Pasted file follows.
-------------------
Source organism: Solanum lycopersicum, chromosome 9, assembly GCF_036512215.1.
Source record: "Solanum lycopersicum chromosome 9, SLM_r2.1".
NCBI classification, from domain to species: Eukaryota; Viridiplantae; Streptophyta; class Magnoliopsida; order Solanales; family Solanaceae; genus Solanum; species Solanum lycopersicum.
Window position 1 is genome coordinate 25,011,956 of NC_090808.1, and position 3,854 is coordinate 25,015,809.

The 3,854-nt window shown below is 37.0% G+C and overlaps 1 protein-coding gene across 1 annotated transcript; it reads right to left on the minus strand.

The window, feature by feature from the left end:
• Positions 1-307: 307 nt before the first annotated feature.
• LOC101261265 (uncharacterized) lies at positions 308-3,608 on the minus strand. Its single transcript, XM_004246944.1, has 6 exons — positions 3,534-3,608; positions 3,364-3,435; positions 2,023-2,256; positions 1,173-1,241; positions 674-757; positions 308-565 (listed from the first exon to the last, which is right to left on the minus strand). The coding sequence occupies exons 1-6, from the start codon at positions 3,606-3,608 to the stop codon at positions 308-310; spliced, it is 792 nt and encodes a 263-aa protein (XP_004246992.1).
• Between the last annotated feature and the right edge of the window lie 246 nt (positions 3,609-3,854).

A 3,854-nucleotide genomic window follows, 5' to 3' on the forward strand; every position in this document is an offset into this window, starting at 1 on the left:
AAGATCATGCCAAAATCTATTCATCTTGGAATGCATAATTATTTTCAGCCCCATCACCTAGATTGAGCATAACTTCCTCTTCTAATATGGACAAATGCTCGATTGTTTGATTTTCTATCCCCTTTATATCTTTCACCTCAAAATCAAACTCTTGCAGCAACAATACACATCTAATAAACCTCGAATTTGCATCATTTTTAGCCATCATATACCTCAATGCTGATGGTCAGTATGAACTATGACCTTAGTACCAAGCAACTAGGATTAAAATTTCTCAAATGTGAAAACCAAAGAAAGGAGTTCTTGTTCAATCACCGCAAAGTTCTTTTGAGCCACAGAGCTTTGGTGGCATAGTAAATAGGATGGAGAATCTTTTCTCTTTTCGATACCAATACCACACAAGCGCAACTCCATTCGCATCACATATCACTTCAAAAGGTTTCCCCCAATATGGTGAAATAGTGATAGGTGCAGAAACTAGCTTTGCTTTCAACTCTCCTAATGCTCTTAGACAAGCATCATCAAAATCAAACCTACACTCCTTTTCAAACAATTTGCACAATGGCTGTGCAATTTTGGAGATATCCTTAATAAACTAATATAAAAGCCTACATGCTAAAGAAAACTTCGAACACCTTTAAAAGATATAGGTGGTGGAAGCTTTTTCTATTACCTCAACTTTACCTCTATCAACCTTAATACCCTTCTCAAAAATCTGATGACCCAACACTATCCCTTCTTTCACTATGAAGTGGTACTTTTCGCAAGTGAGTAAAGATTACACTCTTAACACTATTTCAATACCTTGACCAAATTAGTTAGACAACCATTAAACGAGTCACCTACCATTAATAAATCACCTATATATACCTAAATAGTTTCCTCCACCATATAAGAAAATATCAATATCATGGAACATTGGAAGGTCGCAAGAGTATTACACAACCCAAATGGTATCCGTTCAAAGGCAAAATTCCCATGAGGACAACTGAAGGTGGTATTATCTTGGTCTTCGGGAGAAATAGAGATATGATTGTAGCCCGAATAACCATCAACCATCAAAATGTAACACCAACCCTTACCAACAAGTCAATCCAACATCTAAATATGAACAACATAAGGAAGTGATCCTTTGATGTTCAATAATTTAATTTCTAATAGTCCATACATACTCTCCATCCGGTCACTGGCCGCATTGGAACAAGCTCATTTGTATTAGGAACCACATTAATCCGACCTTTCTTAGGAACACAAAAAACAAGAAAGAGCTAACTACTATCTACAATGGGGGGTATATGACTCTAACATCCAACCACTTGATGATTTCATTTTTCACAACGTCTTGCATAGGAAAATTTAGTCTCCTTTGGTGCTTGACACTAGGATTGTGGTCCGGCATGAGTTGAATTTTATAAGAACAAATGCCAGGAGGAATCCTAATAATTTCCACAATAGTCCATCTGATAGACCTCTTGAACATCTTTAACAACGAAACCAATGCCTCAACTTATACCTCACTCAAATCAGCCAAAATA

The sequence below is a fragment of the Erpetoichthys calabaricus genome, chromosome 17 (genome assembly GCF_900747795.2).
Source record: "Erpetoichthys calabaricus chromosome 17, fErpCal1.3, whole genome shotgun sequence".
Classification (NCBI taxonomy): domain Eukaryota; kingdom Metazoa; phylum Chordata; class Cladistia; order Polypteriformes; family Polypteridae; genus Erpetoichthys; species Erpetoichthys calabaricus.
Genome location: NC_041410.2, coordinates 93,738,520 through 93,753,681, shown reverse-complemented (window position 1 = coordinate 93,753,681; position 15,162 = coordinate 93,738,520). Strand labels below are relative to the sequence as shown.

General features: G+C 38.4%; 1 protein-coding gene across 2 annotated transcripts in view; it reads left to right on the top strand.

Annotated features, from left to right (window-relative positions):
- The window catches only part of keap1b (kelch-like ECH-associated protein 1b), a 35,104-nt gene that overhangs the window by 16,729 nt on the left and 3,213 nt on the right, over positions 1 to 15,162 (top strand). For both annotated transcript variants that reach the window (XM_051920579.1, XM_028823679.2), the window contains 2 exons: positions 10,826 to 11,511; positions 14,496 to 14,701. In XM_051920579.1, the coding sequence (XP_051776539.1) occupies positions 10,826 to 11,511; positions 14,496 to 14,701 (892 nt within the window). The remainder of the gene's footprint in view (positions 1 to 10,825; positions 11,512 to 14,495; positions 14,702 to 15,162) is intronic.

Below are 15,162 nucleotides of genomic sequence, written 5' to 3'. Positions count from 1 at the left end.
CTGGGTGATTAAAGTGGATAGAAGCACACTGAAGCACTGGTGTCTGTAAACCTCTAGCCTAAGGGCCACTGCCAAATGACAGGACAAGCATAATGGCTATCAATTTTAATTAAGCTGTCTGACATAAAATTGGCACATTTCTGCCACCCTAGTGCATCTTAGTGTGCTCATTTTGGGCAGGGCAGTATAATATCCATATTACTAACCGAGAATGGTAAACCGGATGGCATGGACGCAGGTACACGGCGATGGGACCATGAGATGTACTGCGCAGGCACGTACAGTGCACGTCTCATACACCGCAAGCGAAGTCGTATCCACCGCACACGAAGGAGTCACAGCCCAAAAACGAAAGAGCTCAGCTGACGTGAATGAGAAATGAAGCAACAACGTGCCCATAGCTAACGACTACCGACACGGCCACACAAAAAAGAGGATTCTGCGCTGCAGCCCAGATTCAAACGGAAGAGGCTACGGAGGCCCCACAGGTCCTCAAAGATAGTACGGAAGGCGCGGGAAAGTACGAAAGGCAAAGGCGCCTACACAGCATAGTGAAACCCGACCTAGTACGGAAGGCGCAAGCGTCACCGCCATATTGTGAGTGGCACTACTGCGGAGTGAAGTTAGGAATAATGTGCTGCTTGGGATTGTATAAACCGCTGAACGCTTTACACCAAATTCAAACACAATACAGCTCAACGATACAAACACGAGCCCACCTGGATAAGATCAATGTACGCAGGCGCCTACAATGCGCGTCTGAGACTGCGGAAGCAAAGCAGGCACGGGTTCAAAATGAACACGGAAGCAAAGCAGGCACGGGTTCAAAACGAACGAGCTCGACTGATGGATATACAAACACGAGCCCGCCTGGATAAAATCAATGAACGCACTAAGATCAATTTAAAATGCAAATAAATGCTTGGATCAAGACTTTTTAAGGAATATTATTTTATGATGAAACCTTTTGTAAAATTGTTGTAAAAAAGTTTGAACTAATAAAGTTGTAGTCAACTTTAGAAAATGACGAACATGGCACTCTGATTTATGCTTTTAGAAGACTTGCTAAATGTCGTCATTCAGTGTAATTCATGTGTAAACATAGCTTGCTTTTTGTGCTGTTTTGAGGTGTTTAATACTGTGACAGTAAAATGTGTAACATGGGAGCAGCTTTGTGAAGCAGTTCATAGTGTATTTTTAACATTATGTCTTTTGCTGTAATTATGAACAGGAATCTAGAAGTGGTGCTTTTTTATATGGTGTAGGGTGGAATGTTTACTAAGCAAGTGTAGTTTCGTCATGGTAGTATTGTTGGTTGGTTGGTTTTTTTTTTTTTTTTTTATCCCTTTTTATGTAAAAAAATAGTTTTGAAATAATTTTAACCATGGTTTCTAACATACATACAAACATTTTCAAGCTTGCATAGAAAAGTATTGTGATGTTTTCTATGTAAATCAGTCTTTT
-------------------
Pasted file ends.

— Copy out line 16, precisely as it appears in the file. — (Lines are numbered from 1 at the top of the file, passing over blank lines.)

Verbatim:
General features: G+C 38.4%; 1 protein-coding gene across 2 annotated transcripts in view; it reads left to right on the top strand.